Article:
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Tokenization needs blockchain to thrive

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The Financial Stability Board recently reported on blockchain and other decentralized financial technology, and its findings suggest distributed ledgers can boost tokenization.

Tokenization represents a new frontier of financial instruments such as payments and investments that will require significant research and development as it marches forward into mainstream applications.

There are some misconceptions around tokenization that are worth exploring. For example, the concept of a deed is a legal document that represents a property asset. The same is true for a stock or bond certificate. These pieces of paper are accurately called a “token,” if you view a token as a symbol or representative unit of something else. A deed was the first ever “tokenization” of a property, and made it much more easily traded and transported than the asset it represents.

Cryptographic tokenization is just the next iteration of asset representation. The concern here now it has become easy for someone to purchase an asset without having seen the asset itself. The risks mentioned in this report are not at all unique to the issues of tokenization.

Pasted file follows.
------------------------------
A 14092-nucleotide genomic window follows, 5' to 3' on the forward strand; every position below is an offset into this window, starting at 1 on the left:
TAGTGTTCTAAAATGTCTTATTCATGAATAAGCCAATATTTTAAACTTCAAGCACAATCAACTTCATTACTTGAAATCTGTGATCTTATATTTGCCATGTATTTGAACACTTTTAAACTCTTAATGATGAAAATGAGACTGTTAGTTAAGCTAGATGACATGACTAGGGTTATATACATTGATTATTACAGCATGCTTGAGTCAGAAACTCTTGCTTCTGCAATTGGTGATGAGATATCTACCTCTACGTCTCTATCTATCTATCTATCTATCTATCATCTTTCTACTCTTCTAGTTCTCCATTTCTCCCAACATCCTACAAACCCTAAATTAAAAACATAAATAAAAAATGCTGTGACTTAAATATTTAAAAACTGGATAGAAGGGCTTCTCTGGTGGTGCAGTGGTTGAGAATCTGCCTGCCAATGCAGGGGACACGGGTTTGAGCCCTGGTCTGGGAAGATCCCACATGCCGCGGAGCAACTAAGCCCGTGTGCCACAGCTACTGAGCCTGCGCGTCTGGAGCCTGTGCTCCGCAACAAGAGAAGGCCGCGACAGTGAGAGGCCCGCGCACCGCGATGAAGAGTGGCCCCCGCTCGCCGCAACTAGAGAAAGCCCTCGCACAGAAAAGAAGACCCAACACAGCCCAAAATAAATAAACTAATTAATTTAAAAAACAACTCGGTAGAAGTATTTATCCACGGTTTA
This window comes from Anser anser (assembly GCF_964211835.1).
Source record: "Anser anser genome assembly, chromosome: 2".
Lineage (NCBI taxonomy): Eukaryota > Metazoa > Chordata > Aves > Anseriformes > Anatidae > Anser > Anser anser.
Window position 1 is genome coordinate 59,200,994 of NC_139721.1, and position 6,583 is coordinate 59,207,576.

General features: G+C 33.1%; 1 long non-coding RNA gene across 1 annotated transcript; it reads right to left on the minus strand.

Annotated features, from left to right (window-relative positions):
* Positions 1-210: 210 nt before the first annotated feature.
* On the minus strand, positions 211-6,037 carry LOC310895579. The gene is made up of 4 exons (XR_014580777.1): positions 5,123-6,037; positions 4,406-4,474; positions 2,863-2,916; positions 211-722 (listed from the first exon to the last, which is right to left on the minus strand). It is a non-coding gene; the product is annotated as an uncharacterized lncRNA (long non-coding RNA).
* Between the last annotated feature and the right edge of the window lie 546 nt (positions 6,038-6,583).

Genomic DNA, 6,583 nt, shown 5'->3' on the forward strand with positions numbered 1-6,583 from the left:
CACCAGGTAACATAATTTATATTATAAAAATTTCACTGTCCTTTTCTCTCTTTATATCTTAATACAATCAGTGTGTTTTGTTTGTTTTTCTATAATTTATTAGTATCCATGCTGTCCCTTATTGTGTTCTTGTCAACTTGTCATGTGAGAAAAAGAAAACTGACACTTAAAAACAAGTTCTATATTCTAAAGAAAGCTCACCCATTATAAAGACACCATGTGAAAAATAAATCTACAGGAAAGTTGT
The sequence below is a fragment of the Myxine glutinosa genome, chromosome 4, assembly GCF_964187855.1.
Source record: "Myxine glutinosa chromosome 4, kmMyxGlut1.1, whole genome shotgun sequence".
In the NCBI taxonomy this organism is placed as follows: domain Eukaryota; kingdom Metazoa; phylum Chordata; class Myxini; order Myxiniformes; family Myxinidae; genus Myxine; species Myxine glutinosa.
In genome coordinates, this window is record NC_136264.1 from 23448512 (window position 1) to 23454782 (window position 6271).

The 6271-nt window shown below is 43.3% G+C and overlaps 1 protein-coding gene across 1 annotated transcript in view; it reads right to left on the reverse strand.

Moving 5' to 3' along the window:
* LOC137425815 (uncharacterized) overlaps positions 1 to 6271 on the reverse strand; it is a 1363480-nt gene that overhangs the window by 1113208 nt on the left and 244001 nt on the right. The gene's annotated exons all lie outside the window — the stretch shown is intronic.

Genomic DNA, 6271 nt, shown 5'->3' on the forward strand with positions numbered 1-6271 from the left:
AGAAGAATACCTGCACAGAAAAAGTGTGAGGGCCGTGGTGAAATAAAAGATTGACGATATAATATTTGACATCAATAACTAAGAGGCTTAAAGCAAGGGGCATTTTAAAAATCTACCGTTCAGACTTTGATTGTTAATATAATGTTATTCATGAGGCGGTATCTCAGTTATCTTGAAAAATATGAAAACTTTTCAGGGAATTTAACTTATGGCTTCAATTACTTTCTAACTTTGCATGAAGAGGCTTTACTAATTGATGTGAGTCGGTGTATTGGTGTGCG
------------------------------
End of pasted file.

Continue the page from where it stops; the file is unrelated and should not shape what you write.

The benefits of blockchains are the solution for this, and it’s up to token issuers to produce the highest level of clarity regarding the asset behind their token. Platforms like Ethereum’s IPFS enable immutable document access, so token issuers and purchasers can provide all necessary financial documents, audits, inspections, etc., directly to those who own the token. Here, we see tokenization providing both market liquidity and liquidity of information, something unavailable in legacy platforms.

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